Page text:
When BMW revealed the new ‘G20’ 3-series a few weeks ago, the derivative we were all especially interested in - the one with the big petrol straight-six - was noticeably absent.
It seems BMW wanted to save that one for the LA Auto Show, but it’s been worth the wait, as it sounds like a big step up from the old F30 340i. Now called the M340i (that M stands for M Performance, not Division, by the way), its 3.0-litre turbocharged six develops 369bhp, making 0-62mph possible in 4.4 seconds.
That’s more power than the E46 M3, and a slightly quicker acceleration figure than the E90 M3. Impressive stuff, and it’s all down to changes in BMW’s module 3.0-litre engine. The twin-scroll turbocharger has been “redeveloped,” with a new manifold and turbo assembly reducing spool-up times. The pressure the fuel injectors operate under has increased, while the block and cylinder head are - like on the old 340i - made from aluminium.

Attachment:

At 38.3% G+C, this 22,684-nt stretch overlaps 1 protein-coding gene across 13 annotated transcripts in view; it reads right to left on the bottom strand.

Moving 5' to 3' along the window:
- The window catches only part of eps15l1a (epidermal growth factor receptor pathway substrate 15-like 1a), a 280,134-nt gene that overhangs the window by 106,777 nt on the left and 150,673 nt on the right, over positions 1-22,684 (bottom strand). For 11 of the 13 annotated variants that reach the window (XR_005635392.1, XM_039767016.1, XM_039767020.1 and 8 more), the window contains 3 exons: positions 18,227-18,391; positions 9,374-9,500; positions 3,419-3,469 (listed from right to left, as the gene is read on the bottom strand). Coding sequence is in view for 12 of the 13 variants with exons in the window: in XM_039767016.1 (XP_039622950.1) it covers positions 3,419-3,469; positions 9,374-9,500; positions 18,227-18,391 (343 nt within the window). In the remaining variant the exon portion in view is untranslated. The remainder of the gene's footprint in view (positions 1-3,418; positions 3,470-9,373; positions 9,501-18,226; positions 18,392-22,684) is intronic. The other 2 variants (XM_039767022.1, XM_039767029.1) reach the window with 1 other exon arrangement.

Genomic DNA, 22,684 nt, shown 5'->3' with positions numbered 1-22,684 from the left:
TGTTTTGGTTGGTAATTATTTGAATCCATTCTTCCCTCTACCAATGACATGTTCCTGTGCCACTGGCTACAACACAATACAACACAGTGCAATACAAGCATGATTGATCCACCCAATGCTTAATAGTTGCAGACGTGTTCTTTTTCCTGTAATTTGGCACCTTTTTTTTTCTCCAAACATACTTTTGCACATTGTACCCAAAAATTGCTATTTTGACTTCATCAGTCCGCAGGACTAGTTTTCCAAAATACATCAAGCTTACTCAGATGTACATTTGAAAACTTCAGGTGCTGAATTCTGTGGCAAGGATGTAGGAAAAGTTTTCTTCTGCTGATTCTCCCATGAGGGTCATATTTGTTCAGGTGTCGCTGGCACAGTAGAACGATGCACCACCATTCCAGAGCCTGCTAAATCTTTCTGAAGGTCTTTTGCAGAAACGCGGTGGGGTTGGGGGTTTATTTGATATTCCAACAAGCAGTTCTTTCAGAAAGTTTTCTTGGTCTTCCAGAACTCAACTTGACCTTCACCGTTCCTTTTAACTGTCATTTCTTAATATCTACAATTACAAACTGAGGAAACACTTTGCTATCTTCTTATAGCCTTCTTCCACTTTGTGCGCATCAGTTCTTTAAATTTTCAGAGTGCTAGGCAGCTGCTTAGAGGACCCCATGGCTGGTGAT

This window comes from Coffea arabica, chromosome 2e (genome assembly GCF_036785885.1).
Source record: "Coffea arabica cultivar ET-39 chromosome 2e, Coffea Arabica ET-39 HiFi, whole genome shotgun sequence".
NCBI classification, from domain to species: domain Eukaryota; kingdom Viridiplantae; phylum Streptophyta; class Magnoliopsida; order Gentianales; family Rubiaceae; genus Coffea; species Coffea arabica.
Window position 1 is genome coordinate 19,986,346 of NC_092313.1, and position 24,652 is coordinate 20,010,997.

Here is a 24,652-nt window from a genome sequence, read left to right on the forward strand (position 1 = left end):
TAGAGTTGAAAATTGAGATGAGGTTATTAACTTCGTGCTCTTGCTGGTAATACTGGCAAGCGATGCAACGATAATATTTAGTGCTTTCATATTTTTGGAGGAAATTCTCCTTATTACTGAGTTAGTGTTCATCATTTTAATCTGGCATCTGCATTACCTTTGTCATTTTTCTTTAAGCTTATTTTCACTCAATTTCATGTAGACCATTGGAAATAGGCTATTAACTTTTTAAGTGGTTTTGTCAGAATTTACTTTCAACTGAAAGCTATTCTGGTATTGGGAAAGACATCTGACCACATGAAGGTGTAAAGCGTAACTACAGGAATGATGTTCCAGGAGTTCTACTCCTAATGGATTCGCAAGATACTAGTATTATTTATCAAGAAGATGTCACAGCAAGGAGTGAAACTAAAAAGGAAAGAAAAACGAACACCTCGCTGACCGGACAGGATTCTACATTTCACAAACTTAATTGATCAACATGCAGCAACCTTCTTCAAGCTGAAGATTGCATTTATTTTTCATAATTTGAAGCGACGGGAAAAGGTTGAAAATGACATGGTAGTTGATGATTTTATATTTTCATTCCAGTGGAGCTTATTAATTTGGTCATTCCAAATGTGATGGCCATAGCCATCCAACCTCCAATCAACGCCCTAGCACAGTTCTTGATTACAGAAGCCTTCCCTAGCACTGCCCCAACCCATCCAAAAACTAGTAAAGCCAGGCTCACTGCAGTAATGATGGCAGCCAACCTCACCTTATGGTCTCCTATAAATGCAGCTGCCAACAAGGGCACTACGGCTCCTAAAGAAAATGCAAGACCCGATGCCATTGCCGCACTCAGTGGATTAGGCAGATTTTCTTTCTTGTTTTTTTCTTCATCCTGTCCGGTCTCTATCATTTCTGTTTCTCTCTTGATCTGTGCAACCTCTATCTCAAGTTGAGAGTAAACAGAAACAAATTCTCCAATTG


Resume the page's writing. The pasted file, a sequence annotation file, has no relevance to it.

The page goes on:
Another big factor in the 0-62mph being so brisk is the xDrive all-wheel drive system, which - along with a limited-slip differential on the rear axle - is fitted as standard. There’s no word on a rear-drive version, which seems unlikely at this time. Plus, your only transmission choice is an eight-speed automatic.
But don’t panic - it’s worth pointing out that these ZF-sourced autos tend to be very good in BMWs. Also, the all-wheel drive system does have a “rear-wheel bias,” BMW says.
In terms of styling, the M340i has been given specific front and rear bumpers, adding some particularly angry vents at the front. There are standard-fit 18-inch wheels, with 19-inch rims available as an option. Finally, you get some lovely blue paint plus M logos to finish off the four-piston front/single piston rear brake calipers.
The car sits 10mm lower than other 3ers on M Sport suspension, and the tracks are slightly wider. The suspension geometry differs from other cars in the range, and if you want to improve the handling further, there’s the option of fancy adaptive dampers.
It should go on sale in the UK either late spring or early summer, with a starting price approaching £50,000.